North Bay Business Journal

Monday, August 13, 2012, 6:30 am

CFO Recognition Awards 2012: Robin Helms, Hansel Auto Group

Finance — Service


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    Chief financial officer

    Robin Helms

    Hansel Auto Group

    1125 Auto Center Dr., Petaluma 94952, 707-769-2369, hanselauto.com

    Employees: 580

    Professional background: 15 years auto industry, eight years public accounting, three years as a financial analyst for one of the largest home builders in the US

    Education: B.S. Accounting, University of Wyoming

    Age: 50

    Comment about Robin Helms: “He has enormous respect from everyone in our company. He is a wealth of knowledge, and he is always looking for how he can help people.” –Henry Hansel, president, Hansel Auto Group.

    Questions for Mr. Helms:

    What do you see as the essential role of a financial leader in the current environment?

    A thorough understanding of the marketplace, regulations, technology solutions, and our business operations; all in an effort to provide support to our operational personnel from a financial aspect while ensuring compliance.

    What are the biggest changes you’ve seen in your industry?

    Vehicle quality and designs are significantly better. Manufacturers are no longer pushing inventory on the dealer. A difficult economy and explosion of data available to customers has forced dealers to be innovative in an effort to be profitable.

    Tell us about the particular challenges and opportunities your organization has met in the recent past?

    The collapse of the auto industry required us to make difficult decisions. The most significant challenge was our computer conversion after being on the same system for over 25 years.

    What advice would you give to young emerging financial leaders?

    Build a strong educational foundation. Public accounting experience is a must. Seek out strong mentors throughout your career and learn everything you can from them. Challenge yourself to always learn something new.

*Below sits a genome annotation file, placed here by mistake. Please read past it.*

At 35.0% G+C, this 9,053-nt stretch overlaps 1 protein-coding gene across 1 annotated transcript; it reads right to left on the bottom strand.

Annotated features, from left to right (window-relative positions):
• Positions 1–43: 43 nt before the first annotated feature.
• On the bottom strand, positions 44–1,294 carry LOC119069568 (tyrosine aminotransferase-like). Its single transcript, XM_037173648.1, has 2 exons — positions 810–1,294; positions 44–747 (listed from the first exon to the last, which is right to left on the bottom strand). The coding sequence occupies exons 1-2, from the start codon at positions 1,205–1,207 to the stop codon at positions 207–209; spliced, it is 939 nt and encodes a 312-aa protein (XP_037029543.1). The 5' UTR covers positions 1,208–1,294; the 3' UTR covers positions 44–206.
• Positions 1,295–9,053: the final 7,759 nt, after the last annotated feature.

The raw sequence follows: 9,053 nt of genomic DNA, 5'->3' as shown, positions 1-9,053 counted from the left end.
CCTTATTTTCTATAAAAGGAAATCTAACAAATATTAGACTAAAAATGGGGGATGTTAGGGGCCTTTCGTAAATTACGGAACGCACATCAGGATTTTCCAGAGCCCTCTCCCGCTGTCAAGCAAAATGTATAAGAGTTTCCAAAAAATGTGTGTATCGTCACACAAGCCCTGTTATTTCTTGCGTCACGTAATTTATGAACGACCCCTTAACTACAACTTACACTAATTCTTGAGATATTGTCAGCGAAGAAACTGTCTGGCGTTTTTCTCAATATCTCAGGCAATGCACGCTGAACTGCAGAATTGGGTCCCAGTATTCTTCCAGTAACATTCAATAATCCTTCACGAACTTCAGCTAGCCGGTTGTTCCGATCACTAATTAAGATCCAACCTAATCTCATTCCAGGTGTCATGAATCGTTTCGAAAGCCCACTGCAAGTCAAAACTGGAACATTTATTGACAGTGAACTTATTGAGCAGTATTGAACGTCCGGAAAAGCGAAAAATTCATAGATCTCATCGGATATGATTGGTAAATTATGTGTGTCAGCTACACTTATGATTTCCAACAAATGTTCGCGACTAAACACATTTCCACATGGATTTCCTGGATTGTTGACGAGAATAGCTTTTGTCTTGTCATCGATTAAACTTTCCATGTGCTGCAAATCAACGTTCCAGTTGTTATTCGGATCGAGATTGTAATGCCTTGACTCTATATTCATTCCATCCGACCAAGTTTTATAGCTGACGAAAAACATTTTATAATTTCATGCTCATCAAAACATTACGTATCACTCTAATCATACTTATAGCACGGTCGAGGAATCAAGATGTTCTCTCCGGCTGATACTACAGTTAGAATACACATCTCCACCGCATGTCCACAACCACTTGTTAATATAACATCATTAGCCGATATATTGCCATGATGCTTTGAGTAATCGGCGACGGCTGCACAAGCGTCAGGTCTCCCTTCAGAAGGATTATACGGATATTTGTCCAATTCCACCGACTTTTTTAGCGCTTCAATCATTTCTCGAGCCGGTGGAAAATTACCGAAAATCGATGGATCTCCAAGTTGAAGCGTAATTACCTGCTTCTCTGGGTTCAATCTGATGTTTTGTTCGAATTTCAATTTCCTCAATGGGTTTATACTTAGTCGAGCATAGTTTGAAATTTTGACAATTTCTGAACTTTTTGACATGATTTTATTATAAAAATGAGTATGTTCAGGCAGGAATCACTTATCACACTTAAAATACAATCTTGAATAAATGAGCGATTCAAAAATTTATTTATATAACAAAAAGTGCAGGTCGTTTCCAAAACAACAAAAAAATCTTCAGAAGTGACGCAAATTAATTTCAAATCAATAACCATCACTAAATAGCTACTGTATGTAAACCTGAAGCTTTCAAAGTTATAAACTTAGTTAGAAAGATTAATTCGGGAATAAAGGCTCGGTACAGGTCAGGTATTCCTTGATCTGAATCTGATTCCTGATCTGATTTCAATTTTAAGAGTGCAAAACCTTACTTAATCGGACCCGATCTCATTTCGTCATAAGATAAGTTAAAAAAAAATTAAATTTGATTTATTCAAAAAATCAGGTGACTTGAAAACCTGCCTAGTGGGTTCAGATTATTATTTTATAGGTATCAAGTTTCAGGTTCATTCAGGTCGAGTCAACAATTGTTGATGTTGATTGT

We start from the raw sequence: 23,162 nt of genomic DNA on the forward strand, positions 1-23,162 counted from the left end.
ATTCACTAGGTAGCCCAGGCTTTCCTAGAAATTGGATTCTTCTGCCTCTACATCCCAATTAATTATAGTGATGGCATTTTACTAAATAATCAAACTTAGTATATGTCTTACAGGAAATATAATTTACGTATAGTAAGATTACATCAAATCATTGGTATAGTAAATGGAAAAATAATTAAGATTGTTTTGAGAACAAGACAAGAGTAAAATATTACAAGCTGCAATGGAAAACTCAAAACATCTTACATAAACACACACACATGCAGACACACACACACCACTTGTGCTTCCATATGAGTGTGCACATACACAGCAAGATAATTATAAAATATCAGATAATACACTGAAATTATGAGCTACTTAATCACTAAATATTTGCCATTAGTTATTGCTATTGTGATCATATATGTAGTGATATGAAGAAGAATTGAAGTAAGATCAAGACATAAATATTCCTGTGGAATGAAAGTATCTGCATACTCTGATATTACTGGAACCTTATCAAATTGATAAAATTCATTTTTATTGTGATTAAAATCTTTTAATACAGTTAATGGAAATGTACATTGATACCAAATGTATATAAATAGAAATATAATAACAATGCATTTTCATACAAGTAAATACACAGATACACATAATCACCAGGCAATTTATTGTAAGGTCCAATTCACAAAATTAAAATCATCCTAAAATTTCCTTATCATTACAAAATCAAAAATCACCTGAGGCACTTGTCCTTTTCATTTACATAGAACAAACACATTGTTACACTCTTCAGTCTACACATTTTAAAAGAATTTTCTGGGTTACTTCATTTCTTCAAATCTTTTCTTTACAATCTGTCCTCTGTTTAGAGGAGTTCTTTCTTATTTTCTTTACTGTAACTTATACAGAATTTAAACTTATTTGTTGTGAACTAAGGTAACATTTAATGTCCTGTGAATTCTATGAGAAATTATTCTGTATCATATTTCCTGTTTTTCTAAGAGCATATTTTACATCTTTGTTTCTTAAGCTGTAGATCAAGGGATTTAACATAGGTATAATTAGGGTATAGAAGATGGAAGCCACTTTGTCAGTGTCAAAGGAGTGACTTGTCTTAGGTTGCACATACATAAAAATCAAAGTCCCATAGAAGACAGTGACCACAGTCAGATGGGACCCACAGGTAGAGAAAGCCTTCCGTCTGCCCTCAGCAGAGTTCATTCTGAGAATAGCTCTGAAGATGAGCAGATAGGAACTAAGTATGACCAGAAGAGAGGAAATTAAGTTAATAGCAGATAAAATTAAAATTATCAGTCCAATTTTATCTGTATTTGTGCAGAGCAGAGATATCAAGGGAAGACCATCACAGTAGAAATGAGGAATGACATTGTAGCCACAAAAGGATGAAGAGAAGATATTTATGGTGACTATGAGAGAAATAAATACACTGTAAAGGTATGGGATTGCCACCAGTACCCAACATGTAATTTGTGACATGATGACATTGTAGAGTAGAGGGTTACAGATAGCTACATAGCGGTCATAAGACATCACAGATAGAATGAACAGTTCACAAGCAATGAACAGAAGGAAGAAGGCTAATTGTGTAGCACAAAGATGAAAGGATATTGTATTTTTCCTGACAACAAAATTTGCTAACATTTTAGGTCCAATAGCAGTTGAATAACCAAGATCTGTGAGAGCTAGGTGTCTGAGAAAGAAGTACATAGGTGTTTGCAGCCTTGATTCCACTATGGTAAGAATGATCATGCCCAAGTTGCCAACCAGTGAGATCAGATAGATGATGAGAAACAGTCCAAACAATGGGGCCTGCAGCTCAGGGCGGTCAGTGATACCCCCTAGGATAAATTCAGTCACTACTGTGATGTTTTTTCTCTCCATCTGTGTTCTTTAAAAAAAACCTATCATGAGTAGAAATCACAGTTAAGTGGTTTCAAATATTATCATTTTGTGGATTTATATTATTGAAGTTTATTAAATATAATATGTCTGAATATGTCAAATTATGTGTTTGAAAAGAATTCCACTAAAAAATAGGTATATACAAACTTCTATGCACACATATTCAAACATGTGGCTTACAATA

What’s the best advice for weathering today’s economic environment?

    Prepare for difficult times, diversify and protect holdings, preserve cash, and then position the business to capitalize on opportunities.

    How do you think your business will change in the next five years?

    Technology will continue to enhance fuel economy and quality.

    What is a decision you wish you hadn’t made? What did you learn from it?

    Underestimated the overall impact on employee efficiency and morale by not providing our people with their technology needs. Listen to, and observe employee frustrations. Commit to investing in technology that drives employee productivity. In the end, employees are happier which results in a better customer experience.

    What is your most memorable business experience?

    Surviving the S&L crisis in the ’80s and later the auto industry crash in 2008-2010.

    What is your greatest business success?

    The career development of others in our industry. It feels good to know that as a mentor, I have helped contribute to their success.

     What was your toughest business decision?

    Downsizing the work force. It’s always difficult to eliminate a position because of the impact on the employee and their family.

    What would your friends be surprised to find out about you?

    Though I was raised in Wyoming, my wife enjoys fishing more than I do.

    Most admired businessperson outside the company: Alan Mulally, CEO Ford Motor Company

    Current reading: Steve Jobs by Walter Isaacson

    Most want to meet: Warren Buffet

    Stress relievers: Exercise and spending time with my wife and our dogs.

    Favorite activities outside work: Golf, travel, charitable activities.

    Is there anything we may have missed that you would like to add?

    Married for 15 years to wife Celeste. Relocated from Colorado to Sonoma County in 2009.

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